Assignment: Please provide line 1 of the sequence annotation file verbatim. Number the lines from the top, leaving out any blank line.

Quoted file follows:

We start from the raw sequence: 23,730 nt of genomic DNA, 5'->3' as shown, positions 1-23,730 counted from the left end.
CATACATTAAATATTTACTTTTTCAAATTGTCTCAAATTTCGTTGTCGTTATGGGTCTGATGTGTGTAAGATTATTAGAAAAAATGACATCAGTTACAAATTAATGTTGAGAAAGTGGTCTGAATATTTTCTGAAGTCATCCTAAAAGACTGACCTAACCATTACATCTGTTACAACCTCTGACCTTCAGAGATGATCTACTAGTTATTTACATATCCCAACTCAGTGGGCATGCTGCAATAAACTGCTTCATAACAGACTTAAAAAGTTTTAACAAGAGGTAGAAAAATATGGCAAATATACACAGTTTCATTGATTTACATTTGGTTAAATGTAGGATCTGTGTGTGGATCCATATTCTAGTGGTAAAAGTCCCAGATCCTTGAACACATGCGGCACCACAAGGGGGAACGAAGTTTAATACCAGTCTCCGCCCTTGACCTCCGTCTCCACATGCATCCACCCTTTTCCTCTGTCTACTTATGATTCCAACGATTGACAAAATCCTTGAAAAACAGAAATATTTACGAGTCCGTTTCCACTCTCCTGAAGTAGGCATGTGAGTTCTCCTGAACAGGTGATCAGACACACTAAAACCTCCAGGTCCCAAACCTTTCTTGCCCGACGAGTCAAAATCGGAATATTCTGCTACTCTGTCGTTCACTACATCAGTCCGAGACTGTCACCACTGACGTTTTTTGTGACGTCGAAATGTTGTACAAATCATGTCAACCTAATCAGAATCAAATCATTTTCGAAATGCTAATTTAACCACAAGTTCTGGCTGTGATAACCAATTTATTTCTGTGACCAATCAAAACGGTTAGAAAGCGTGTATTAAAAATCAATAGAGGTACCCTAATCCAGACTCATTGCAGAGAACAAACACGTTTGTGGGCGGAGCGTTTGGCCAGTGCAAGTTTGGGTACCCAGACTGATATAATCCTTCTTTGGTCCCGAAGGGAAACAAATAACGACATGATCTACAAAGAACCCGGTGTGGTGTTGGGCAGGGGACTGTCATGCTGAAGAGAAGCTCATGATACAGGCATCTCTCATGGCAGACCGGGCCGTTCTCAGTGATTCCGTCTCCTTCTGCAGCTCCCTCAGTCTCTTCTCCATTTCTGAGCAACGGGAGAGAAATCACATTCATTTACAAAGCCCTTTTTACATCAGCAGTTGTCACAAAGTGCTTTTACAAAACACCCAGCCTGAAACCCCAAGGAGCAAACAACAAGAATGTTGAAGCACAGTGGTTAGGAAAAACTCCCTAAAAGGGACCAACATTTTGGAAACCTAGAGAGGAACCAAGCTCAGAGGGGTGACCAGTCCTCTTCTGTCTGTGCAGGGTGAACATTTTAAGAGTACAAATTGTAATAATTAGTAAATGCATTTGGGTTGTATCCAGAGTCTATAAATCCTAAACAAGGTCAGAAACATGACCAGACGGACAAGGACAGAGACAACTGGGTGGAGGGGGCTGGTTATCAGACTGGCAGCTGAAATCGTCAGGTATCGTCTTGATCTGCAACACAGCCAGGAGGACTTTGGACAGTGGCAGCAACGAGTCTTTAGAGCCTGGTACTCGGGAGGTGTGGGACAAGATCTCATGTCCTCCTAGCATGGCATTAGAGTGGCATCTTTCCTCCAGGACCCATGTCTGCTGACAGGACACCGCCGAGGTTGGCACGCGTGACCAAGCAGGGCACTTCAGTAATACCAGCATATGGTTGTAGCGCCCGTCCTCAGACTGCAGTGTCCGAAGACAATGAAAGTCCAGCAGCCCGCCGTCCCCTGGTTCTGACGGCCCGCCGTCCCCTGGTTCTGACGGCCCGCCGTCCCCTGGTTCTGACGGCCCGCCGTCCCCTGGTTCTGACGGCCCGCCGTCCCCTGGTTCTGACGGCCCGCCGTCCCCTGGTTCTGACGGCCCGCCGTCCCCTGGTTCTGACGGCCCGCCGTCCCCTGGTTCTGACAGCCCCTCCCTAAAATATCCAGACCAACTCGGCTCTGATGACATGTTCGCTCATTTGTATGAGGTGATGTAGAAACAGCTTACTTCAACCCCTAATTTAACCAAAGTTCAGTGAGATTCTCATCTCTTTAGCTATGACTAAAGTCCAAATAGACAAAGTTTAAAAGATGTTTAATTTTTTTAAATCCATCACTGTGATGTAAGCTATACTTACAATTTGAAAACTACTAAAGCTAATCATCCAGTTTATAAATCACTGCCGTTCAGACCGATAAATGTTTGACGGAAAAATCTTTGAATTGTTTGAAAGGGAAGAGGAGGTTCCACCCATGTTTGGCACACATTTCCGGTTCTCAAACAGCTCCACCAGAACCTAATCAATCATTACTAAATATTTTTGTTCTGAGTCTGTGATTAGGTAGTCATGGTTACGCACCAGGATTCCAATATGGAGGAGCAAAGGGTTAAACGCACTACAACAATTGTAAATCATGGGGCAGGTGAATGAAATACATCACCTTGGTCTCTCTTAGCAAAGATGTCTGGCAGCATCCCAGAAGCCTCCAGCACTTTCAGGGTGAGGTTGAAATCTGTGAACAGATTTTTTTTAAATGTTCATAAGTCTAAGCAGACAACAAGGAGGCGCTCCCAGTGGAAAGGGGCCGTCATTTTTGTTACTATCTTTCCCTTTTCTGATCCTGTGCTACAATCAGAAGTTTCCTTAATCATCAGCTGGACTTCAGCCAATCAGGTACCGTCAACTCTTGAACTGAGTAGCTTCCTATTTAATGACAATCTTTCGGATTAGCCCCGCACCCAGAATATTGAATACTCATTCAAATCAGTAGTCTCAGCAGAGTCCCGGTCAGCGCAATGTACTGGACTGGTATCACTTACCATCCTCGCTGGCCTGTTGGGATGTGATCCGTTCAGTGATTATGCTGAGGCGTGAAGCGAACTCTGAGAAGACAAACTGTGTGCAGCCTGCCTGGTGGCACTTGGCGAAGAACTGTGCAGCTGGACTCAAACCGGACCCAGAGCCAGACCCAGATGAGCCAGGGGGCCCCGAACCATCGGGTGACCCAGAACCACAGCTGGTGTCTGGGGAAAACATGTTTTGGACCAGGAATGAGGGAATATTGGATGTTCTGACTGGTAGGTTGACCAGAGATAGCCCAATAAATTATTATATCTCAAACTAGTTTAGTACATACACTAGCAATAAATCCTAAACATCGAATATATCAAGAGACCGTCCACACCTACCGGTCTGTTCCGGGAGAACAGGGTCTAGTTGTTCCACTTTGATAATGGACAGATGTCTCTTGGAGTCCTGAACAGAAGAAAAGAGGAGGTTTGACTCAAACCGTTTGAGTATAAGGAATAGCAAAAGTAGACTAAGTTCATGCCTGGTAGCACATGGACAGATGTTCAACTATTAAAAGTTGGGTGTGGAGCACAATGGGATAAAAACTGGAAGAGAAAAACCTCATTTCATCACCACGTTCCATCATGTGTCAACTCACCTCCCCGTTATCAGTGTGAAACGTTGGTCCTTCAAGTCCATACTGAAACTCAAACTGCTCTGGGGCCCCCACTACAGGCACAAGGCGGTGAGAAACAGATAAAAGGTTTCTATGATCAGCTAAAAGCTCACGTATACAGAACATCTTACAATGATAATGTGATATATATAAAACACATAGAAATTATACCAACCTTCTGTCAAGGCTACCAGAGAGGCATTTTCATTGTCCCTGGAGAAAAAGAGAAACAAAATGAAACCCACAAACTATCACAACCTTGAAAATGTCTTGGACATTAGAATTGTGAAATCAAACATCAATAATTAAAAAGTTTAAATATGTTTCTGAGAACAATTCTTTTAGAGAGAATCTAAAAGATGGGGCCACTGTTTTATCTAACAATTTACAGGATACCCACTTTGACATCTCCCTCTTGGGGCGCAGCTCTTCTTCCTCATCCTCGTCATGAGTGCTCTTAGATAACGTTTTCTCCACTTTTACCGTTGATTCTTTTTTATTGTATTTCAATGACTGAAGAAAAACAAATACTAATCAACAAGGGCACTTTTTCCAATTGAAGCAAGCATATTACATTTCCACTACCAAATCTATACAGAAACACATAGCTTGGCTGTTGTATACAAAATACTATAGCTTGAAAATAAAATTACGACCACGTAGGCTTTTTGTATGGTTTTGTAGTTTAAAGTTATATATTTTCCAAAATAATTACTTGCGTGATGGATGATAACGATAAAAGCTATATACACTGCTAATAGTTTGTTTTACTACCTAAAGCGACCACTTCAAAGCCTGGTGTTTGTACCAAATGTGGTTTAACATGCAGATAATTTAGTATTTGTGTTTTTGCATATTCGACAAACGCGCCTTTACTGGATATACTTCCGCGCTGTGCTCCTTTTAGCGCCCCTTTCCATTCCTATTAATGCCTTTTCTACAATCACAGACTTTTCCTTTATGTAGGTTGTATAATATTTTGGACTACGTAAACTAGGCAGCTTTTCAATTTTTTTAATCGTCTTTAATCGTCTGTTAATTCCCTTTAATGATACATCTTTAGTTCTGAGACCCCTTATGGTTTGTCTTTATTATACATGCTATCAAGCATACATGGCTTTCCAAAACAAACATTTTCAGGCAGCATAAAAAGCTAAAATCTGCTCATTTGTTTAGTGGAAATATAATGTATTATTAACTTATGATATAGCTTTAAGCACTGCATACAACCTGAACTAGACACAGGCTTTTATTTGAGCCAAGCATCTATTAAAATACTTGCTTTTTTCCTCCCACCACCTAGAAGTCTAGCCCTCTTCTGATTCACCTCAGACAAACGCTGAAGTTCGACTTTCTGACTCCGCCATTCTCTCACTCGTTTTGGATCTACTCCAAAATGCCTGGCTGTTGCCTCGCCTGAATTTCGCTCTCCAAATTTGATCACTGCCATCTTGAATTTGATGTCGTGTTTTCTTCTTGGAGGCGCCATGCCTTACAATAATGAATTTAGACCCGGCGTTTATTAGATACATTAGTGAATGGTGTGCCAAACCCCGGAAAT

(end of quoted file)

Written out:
We start from the raw sequence: 23,730 nt of genomic DNA, 5'->3' as shown, positions 1-23,730 counted from the left end.